Judging by its title, you might think that the ABC drama "What About Brian" is simply about a scruffy, thirtysomething surfer dude who just can't quite figure out what to do with his life. But you'd be wrong.
Like Miranda Bailey on "Grey's Anatomy," "What About Brian" features a strong supporting mom character who is authentically struggling with her career, her precarious child care set-up and her identity. A major thread running through the second season of "What About Brian" is the troubled marriage between Dave and Deena Greco, parents of three girls, including a 1-year-old. In the first year of the show, Deena was an at-home mom while Dave co-owned a video gaming company. But during the program's second season, not only has Dave lost his company, but the couple has separated, leaving Deena despairing over what to do with her life.
In scenes reminiscent of "Once and Again" -- the Sela Ward drama about divorced parents that was canceled way before its time - Deena found herself at a crossroads when her daughters were in their father's care and she was left with nothing to do. "I have no idea what to do next," she tearfully told the friend with whom she was staying. "Who am I? What do I do? . . . It's like I cashed in my entire personality, I mean, my being for my children. And now I'm just this lump of flesh sitting on a stupid couch."
As her friend reassured her that she's a great mother who has done a wonderful job raising her children, Deena said she was frightened because children "grow up. And they leave. And then what am I gonna do, huh?" Deena answered her own question soon thereafter by starting her own cupcake catering business and tirelessly promoting it when she wasn't with her kids. However, in subsequent episodes, she and her estranged husband wound up arguing over child care issues and over whose work meetings took precedence. The parents eventually wound up putting the kids in day care.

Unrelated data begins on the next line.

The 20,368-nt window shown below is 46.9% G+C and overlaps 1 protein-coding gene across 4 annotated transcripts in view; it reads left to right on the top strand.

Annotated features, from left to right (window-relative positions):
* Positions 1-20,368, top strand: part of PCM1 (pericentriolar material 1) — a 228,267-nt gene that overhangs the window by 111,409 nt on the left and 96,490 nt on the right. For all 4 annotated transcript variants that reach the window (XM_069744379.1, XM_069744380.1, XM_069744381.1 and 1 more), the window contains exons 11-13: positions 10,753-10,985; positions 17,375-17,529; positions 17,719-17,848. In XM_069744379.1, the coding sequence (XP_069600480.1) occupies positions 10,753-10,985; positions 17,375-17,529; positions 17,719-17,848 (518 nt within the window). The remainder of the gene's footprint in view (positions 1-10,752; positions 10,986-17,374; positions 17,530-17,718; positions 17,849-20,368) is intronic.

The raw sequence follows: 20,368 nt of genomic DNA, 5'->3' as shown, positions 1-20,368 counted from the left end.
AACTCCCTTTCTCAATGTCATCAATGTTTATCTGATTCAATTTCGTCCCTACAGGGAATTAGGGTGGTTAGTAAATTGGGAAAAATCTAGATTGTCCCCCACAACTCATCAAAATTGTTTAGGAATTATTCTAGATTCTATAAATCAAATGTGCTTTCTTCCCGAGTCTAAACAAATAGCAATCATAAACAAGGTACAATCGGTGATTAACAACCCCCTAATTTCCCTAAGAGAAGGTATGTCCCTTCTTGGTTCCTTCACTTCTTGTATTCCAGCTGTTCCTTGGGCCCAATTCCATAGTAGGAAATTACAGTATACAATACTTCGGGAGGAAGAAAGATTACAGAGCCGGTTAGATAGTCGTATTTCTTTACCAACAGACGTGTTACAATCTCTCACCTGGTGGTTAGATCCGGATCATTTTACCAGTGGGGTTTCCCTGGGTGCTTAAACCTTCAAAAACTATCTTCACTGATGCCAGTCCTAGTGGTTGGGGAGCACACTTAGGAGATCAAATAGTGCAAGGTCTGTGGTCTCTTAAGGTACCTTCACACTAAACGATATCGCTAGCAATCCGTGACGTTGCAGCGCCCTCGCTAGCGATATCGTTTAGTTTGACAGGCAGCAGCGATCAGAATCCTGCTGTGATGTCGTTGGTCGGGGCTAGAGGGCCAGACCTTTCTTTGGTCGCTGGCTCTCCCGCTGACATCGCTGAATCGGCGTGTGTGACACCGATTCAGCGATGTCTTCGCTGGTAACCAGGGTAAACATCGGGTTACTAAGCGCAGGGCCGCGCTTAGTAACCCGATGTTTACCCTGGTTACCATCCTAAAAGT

"What About Brian" has showcased some honest talk and raw expressions of the fears that some women, who've taken a time-out from their careers, harbor in the backs of their minds but rarely give voice to. When you're an at-home mom, what happens to you when your children -- into whom you've poured everything -- grow up and leave? Or, if your marriage falls apart? The program also deals frankly with Deena's anxiety over the bumpy re-launching of her career and addresses touchy issues without demonizing either parent or assigning angelic halos. The Greco family's difficulties are handled untidily, just like they are in most people's lives, the ones led behind closed doors.
Though a recent storyline could've been worrisome - a daycare worker noticed that Dave and Deena's 1-year-old had suffered significant hearing loss and both parents blamed themselves for not discovering it sooner because they were busy with their jobs - there was no judgment or blaming of the mom, a trap into which many TV programs fall prey.
A former full-time at-home mom who was left by her husband of several decades, last year wrote a column in the New York Times urging today's at-home mothers to keep their fingers in the work world, or to further their education in order to equip themselves with skills onto which they could fall back if their marriages fall apart. The writers of "What About Brian" apparently took that message to heart and Deena Greco embodies it, handling major life upheavals like a mere mortal: Messily, but honestly.
You can catch up on episodes of the "What About Brian" on the ABC web site.